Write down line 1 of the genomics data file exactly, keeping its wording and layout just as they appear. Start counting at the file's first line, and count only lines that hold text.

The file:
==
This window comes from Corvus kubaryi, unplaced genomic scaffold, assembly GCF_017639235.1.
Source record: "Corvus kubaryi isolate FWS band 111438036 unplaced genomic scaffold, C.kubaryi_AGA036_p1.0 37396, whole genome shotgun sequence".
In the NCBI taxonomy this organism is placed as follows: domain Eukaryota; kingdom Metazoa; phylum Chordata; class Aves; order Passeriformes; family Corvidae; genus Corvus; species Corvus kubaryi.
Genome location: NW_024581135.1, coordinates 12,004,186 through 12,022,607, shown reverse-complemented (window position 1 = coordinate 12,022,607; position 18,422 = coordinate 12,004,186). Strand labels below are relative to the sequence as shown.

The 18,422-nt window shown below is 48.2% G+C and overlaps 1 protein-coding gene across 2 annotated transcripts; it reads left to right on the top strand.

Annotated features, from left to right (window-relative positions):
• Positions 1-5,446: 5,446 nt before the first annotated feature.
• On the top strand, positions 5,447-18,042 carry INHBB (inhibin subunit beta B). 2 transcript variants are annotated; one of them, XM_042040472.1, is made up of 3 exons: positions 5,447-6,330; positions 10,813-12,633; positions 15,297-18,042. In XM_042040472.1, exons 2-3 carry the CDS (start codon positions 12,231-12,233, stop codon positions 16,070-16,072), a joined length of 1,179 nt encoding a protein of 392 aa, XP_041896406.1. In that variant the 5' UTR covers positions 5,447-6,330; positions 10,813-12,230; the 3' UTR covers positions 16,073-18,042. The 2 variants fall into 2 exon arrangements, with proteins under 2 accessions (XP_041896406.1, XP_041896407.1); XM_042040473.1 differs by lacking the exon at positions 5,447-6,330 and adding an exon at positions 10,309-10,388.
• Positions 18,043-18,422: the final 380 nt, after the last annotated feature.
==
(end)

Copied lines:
This window comes from Corvus kubaryi, unplaced genomic scaffold, assembly GCF_017639235.1.